Published at Wednesday, 18 September 2019. algebra. By Mallory Prevost.
A strong mathematical mindset refers to how your child thinks about her ability to succeed in math class. It’s similar to having a “can do” attitude. Research has proven that having a positive attitude towards math contributes to higher math test scores and a better understanding of essential math skills. “One of the most important things parents can do is simply be positive about mathematics,” Larson says, “and point out where they themselves use mathematics and see mathematics in the world.”
Students typically take algebra in eighth or ninth grade. An important benefit of studying algebra in eighth grade is that if your child takes the PSAT as a high school sophomore, she will have taken geometry as a ninth grader. By the time she’s ready to take the SAT or ACT as a junior, she will have completed Algebra II, which is covered in both of these college admissions tests. There’s a growing movement to require algebra in seventh grade, but math educators say many seventh graders aren’t prepared for it.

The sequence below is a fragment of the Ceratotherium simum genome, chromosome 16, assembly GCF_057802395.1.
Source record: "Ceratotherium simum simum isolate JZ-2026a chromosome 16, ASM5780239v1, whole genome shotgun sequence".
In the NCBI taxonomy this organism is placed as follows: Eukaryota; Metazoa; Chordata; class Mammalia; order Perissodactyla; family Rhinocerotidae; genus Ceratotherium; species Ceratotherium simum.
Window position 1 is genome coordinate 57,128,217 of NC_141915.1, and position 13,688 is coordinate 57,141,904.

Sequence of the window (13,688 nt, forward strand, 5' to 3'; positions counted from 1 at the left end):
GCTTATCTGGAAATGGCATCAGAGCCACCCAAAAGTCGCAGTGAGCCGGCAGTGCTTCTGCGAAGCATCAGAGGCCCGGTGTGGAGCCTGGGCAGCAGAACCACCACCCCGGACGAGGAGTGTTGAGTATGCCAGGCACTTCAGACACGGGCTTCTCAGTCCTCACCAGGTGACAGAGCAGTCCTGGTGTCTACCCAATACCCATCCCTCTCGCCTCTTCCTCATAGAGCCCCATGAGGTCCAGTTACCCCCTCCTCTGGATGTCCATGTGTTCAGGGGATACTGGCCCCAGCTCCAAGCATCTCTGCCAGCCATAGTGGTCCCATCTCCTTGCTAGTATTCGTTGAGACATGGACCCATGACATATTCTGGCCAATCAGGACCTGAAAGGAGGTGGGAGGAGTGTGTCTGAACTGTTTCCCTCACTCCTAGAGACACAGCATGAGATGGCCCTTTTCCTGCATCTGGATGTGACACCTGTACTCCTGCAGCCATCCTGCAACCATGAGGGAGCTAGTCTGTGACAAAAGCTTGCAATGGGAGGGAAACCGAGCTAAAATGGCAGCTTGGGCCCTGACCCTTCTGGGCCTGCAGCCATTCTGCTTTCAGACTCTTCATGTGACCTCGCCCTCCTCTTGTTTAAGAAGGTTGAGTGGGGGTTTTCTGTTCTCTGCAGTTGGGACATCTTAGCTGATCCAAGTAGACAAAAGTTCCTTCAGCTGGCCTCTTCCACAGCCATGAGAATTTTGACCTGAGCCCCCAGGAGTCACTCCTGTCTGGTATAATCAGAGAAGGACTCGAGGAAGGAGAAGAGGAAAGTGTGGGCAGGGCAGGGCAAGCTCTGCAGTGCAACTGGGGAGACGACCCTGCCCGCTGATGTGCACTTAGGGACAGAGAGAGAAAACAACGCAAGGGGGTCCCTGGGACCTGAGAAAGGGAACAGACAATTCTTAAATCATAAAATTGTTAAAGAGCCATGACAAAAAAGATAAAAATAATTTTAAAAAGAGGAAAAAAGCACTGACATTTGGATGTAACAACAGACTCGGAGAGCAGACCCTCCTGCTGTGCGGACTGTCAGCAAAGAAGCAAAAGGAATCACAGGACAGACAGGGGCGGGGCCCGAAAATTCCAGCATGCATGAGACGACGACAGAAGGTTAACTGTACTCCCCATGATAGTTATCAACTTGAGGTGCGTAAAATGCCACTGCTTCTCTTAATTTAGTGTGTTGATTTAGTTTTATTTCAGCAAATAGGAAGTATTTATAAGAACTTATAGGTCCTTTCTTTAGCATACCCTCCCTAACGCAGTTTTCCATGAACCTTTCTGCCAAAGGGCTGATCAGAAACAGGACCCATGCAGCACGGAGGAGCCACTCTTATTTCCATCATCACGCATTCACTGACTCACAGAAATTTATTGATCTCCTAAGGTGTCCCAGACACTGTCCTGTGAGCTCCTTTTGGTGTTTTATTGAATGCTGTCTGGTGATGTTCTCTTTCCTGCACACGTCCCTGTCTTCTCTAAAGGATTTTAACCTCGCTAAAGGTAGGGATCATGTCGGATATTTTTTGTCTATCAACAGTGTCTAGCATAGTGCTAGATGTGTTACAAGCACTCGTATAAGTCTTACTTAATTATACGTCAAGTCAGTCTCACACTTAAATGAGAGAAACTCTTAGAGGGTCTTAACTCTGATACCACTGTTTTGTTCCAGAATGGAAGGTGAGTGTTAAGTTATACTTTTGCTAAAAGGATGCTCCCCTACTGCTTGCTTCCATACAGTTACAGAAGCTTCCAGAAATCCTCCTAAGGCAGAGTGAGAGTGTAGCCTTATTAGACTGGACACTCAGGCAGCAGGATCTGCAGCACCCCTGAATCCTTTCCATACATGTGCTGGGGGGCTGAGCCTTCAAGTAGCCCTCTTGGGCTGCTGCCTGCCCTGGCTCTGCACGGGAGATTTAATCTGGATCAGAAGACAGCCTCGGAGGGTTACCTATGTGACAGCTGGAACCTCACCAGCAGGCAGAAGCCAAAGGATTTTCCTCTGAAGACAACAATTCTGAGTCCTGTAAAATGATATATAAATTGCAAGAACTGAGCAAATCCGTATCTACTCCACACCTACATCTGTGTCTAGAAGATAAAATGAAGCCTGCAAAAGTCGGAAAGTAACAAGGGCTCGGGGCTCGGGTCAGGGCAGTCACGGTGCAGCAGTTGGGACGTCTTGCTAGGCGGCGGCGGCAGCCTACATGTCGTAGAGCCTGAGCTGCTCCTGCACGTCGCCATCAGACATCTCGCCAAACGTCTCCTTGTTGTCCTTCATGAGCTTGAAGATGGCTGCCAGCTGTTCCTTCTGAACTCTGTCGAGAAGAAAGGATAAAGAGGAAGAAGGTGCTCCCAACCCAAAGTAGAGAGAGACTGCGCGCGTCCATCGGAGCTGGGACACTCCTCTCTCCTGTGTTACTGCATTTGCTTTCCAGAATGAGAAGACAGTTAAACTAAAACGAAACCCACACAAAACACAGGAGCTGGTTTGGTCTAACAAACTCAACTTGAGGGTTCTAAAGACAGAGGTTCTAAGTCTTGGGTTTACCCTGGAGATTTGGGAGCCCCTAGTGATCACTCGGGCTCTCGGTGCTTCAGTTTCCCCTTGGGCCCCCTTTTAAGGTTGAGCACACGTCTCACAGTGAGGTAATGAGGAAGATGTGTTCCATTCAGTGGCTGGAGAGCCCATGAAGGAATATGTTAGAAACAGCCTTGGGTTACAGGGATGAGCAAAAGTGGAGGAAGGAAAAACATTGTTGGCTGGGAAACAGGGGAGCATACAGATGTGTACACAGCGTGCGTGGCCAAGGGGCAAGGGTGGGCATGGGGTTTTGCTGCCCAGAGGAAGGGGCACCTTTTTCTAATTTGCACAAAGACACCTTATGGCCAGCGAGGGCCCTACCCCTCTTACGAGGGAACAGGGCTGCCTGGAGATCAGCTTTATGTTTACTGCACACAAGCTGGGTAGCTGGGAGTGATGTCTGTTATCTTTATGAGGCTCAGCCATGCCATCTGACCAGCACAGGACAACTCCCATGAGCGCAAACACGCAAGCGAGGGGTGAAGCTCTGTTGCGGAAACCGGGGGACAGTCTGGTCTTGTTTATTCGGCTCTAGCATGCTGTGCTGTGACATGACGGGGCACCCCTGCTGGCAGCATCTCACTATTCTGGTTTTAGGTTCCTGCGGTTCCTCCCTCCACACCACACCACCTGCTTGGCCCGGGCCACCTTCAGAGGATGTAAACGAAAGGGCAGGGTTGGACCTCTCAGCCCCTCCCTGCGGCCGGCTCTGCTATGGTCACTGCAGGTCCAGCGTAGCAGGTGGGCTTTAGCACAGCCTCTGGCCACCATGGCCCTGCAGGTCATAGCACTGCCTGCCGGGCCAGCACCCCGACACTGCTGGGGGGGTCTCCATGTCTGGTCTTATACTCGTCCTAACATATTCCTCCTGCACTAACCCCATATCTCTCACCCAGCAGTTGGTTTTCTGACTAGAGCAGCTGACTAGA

“Some kids get turned off of math because they start math too early,” says Francis “Skip” Fennel, professor emeritus at McDaniel College and former president of SANCTUM. If you’re wondering whether your child is ready to advance, he recommends talking to her current teacher. The goal is for your child to master algebra and stay engaged in math, not to push through the curriculum quickly just to get it done.
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